When people stand up at funerals and make reference to loved ones who have died they often express deep satisfaction that their mother is now reunited with their father or visa versa. We understand this. There is something deep inside all of us that hopes to be reconnected with those we love who have died. But interestingly in this debate between two large groups within the Jewish faith those who argued for resurrection and afterlife were making their case less because of family reunification and more because a God of love would never allow anything less than perfect justice to stand. In other words a God of truth and mercy would never allow injustice to stand.
If you recall the story of Holy Week you know that Jesus is making enemies, powerful enemies. Jesus has disrupted the Temple, is causing citizens of the Roman Empire to call him Lord, not Caesar, telling his followers that he is building a New Jerusalem and they are going to help him do it. For this the authorities act as they always did when someone is a threat to the order of the Empire, they arrest Jesus, torture him in a public place and then crucify him as they do all political prisoners. The public nature of the execution should work to dissuade anyone else from challenging the way things are.
Jesus’ followers run away and the women move to prepare his body for some form of burial. But at a crucial point in our story Jesus appears to his disciples and they recognize him, believe in him, and pledge to follow him even if it means their own death. That appearance, this resurrection, is less about Jesus’ friends reuniting with their companion and more about the way God will not allow the injustice of Good Friday to stand, evil cannot have the last word.
Within the Jewish community during the time of Jesus two distinct groups argued about this notion of resurrection. The Sadducees took the first five books of the Hebrew Testament quite literally and there was no resurrection to be found there. God was to be found in the law and fidelity to the law was a way of expressing faith in God. Preacher and scholar Bill Loader says, The Sadducees appear to have been the more culturally sophisticated of the identified movements among Jews at the time. Their followers tended to be among the leading priestly families and the aristocracy. As a good Jew Jesus would have understood this approach. But what likely bothered Jesus most about these Sadducees according to Loader was not their faith in the law but their faith in their privilege and class. The motivation to work for change would not be strong for those who found themselves at the top of the heap.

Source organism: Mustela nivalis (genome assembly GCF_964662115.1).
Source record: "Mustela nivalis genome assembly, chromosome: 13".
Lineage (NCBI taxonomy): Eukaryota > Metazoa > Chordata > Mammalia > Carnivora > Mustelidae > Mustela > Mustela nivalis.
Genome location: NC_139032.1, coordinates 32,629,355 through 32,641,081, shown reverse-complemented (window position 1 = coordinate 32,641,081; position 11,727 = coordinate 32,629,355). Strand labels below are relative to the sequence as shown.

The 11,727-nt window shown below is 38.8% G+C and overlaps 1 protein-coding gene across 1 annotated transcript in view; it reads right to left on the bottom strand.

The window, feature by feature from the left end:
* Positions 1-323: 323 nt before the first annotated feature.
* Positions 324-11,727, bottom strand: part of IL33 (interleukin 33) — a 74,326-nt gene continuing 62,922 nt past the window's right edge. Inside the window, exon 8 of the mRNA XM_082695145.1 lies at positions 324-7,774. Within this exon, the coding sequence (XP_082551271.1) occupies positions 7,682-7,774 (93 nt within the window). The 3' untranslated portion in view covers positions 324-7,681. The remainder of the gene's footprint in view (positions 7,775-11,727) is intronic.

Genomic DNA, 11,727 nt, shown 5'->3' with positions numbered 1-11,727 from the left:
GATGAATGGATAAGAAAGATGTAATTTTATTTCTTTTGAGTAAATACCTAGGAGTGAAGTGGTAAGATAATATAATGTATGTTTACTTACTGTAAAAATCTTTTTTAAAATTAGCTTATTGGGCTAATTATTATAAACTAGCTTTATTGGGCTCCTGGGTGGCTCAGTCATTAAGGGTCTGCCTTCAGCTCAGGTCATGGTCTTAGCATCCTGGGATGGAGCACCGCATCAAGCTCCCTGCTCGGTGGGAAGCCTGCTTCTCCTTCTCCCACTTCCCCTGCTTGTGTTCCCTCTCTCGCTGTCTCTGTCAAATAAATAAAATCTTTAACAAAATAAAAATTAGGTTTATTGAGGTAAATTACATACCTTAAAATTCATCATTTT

Meanwhile the Pharisees embraced the idea of resurrection from the dead. It was a way of putting flesh on hope, so to speak, in days when justice in this world seemed irretrievable. The righteous would surely be rewarded; they will surely be raised from the dead. Otherwise life does not make sense. These ideas were based on the faith that God is a liberator. The Sadducees rejected such speculation and were prepared to ridicule its exponents.
That is what is happening here. The focus of the discussion in this text is not the widow and what she had to go through, whom she would be married to in Heaven but the intellectual quicksand into which Jesus and the Pharisees entered with such crazy ideas. The Sadducees wanted to undercut Jesus’ message, also the Pharisees message, namely that resurrection was possible, that justice would, in the end, prevail and evil would be defeated.
Let me say that many persons who do not believe in resurrection do have an account of justice and work very hard to achieve this. But Jesus’ account of justice does include the resurrection. That the God of love and life does not abandon us, and that in the end that which was left undone will be completed in Eternal life. While many scholars of the Gospels question the specifics of the resurrection stories they all agree something very radical happened to those disciples who saw Jesus post-crucifixion. And it was this vision that caused those same disciples to speak and act on the truth, no matter the consequences.
On this day of reflection I suggest that the connection of Remembrance Day to the Gospels is not tied to love of country, not to love of family, not even to love of service. We all have learned in history that many terrible and unjust acts have been done in the name of patriotism, ethnicity and military service. I think that is why the Second World War seems to resonate with so many generations of Christians, because of what was at stake. Even a committed pacifist like Dietrich Bonhoeffer would resolve to participate in a plan to kill Hitler reasoning that the evil Hitler embodied could never be overcome without resort to violence.
So on this day we baptize a beautiful baby I want you to consider other children born around our world. Think of that dear Syrian boy washed up on the shores, a victim of war and oppression. On this day when we think of all of those Bethany funerals we have witnessed in the last few weeks I want you to consider Loretta Saunders and all other missing and murdered aboriginal women in this country. On this day when we think of members of our family who live with dementia I want you to remember men like the late Jim Seary, a veteran who was awarded medals of bravery because he put his own life at risk to save the lives of countless victims of the Nazi Empire.
In short I want you to think about the resurrection Jesus shared, where justice overcame oppression, where good triumphed over evil, where love supplanted hate. This is the resurrection of new life, a promise we keep with our own witness. Justice. Not just us. Thanks be to God for these cloud of witnesses. Amen.